A company that could revolutionise the treatment of painful leg ulcers has received investment from Cambridge University.
Cambridge Enterprise Seed Funds and Cambridge Capital Group have co-invested in Inotec AMD to enable the development of a more effective treatment for typical leg ulcers, an affliction which afflicts over two million EU citizens. This condition is increasing rapidly in line with aging populations and patient numbers are predicted to rise steeply.
Leg ulcers are painful, immobilising and very difficult to treat. Many take an average of 15 weeks to heal and others never heal, costing the NHS millions of pounds each year. Despite hundreds of products devoted to wound care, the treatment of ulcers remain a challenge to physicians frustrated by slow healing and increasing treatment costs.
Inotec AMD's first product, called Velox, is the result of a collaboration with Prof Derek Fray of the Department of Materials Science and Metallurgy.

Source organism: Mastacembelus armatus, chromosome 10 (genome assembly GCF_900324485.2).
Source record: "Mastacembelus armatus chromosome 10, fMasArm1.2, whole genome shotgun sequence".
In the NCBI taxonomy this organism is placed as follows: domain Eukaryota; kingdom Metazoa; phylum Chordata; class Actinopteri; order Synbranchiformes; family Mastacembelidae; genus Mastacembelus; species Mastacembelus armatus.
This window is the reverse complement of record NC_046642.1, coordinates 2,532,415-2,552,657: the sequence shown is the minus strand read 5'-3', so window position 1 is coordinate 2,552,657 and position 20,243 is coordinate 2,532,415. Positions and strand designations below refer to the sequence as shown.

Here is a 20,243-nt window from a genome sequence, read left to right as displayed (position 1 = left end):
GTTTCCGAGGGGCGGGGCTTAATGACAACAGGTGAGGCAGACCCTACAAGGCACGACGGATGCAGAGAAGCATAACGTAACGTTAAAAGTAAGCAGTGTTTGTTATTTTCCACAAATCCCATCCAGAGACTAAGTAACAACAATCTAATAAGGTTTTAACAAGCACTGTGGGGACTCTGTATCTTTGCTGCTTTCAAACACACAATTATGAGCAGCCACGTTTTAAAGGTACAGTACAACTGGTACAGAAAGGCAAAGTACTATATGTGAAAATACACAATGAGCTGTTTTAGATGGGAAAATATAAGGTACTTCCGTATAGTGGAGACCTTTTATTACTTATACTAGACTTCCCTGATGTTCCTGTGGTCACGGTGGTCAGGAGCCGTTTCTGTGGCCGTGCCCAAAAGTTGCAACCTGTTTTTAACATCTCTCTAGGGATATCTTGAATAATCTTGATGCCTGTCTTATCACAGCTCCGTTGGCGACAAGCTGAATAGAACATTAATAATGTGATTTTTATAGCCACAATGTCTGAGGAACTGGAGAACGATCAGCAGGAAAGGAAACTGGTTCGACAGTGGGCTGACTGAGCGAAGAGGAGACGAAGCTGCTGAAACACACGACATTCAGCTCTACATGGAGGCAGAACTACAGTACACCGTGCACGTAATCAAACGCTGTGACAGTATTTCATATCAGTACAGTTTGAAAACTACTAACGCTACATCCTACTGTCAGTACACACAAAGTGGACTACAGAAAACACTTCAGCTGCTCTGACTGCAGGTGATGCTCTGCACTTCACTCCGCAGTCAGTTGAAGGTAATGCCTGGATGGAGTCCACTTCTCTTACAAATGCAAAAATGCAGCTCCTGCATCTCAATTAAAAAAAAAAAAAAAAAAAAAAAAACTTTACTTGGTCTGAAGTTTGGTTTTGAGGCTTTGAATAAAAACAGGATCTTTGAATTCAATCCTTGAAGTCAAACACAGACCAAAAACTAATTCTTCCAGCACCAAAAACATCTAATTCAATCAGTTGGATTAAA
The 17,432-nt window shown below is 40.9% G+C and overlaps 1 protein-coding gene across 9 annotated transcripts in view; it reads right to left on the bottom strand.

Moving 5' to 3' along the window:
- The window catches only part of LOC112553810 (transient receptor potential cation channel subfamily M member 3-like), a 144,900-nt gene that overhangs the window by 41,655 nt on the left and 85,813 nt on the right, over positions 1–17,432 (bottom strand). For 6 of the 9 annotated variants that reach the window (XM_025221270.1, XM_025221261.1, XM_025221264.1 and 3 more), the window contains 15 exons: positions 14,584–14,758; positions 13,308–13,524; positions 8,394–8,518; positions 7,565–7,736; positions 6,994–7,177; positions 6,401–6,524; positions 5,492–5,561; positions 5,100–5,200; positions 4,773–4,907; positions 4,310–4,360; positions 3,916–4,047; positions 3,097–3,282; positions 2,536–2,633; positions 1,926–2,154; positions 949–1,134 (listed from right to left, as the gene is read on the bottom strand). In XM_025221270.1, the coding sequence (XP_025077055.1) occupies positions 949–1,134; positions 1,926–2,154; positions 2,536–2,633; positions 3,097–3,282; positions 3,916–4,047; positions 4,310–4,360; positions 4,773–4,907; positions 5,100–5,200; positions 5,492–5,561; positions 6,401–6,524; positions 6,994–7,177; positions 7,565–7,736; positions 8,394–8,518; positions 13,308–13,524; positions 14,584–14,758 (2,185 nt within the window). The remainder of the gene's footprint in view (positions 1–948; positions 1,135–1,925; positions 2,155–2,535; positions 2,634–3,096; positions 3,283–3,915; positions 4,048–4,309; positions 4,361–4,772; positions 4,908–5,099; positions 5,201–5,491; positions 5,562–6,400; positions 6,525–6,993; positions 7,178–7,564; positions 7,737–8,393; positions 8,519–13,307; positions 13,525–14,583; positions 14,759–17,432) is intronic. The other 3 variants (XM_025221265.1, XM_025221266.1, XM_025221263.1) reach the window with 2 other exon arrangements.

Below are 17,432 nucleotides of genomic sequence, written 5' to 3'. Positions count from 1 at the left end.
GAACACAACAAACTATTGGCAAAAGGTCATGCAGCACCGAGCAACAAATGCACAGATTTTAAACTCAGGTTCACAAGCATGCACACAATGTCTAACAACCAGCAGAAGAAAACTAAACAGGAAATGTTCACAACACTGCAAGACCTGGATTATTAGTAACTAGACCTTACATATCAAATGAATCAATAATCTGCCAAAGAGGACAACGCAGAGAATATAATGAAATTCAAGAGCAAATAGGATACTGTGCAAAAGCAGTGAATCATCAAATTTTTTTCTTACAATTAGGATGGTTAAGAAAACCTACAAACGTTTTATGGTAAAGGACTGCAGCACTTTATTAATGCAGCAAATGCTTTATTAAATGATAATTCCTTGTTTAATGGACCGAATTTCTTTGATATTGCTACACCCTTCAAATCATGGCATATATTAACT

The Velox system generates oxygen, from a small battery powered unit, which is distributed evenly across a wound, typically a lower leg ulcer. In this way the oxygen is applied topically at the point where it is needed. Conventional dressings are retained and Velox does not need to be applied by a trained clinician. The patient remains fully mobile and can enjoy a normal lifestyle away from the hospital.
Mel Vinton, who founded Inotec AMD at the end of 2003, decided to tackle the challenge of finding a cost effective therapy after watching his aunt suffer from this debilitating condition.
Inotec has also recently received a substantial R&D grant from EEDA, the East of England Development Agency.
'Our first investment has developed pre-production prototypes of this exciting technology. We are now delighted to co-invest with the Cambridge Capital Group to take this wound healing product into the clinics,' said Dr Nick Slaymaker, Investment Manager for the Seed Funds and Director of Inotec.